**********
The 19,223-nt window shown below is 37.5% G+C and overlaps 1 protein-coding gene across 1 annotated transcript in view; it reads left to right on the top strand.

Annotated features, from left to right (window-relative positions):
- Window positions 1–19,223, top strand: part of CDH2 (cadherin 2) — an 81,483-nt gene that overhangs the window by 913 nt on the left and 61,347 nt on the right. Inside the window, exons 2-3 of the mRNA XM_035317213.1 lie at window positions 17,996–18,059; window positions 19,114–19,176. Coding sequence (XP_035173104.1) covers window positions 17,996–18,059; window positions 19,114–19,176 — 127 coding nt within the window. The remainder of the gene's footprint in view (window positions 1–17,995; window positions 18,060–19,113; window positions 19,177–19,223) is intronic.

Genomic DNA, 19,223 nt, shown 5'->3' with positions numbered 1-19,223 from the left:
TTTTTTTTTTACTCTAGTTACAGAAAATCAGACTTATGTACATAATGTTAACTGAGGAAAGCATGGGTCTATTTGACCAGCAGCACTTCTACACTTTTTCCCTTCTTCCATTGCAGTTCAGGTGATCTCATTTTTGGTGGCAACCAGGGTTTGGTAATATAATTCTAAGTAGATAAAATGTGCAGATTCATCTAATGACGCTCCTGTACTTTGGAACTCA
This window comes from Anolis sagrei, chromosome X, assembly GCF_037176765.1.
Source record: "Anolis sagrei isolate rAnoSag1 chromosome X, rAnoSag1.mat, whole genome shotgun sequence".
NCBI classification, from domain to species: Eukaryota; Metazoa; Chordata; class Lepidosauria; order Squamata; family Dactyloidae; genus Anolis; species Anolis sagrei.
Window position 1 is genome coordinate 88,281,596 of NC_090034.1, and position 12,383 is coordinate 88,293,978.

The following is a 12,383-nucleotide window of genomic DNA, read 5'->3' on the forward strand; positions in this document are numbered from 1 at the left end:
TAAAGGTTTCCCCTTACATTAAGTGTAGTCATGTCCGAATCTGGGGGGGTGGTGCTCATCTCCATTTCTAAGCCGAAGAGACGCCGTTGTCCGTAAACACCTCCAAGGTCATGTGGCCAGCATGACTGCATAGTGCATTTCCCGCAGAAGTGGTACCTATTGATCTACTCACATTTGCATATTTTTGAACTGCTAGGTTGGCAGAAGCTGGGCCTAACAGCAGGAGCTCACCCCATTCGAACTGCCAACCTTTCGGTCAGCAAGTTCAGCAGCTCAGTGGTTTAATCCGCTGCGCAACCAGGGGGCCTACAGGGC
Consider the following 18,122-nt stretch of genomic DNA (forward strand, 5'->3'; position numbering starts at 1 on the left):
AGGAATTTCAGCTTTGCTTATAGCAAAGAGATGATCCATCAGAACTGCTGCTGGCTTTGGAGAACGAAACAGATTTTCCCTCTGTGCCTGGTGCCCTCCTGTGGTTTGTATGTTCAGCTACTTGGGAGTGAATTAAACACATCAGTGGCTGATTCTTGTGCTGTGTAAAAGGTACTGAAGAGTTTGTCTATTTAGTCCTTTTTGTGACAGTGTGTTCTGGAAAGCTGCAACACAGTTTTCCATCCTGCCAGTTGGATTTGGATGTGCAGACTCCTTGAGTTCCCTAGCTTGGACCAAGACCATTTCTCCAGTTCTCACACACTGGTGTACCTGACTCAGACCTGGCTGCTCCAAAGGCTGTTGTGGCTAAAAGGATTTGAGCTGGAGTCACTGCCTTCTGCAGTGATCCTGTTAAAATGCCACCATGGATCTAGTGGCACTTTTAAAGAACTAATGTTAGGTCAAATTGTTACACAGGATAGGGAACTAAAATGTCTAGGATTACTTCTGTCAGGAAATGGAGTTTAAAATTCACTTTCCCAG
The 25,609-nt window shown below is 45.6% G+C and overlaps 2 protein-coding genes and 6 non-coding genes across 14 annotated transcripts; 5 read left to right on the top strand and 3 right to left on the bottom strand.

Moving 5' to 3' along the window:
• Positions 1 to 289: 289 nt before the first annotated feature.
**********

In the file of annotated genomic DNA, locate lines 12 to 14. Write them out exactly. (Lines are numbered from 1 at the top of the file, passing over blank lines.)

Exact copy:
Consider the following 18,122-nt stretch of genomic DNA (forward strand, 5'->3'; position numbering starts at 1 on the left):
AGGAATTTCAGCTTTGCTTATAGCAAAGAGATGATCCATCAGAACTGCTGCTGGCTTTGGAGAACGAAACAGATTTTCCCTCTGTGCCTGGTGCCCTCCTGTGGTTTGTATGTTCAGCTACTTGGGAGTGAATTAAACACATCAGTGGCTGATTCTTGTGCTGTGTAAAAGGTACTGAAGAGTTTGTCTATTTAGTCCTTTTTGTGACAGTGTGTTCTGGAAAGCTGCAACACAGTTTTCCATCCTGCCAGTTGGATTTGGATGTGCAGACTCCTTGAGTTCCCTAGCTTGGACCAAGACCATTTCTCCAGTTCTCACACACTGGTGTACCTGACTCAGACCTGGCTGCTCCAAAGGCTGTTGTGGCTAAAAGGATTTGAGCTGGAGTCACTGCCTTCTGCAGTGATCCTGTTAAAATGCCACCATGGATCTAGTGGCACTTTTAAAGAACTAATGTTAGGTCAAATTGTTACACAGGATAGGGAACTAAAATGTCTAGGATTACTTCTGTCAGGAAATGGAGTTTAAAATTCACTTTCCCAG
The 25,609-nt window shown below is 45.6% G+C and overlaps 2 protein-coding genes and 6 non-coding genes across 14 annotated transcripts; 5 read left to right on the top strand and 3 right to left on the bottom strand.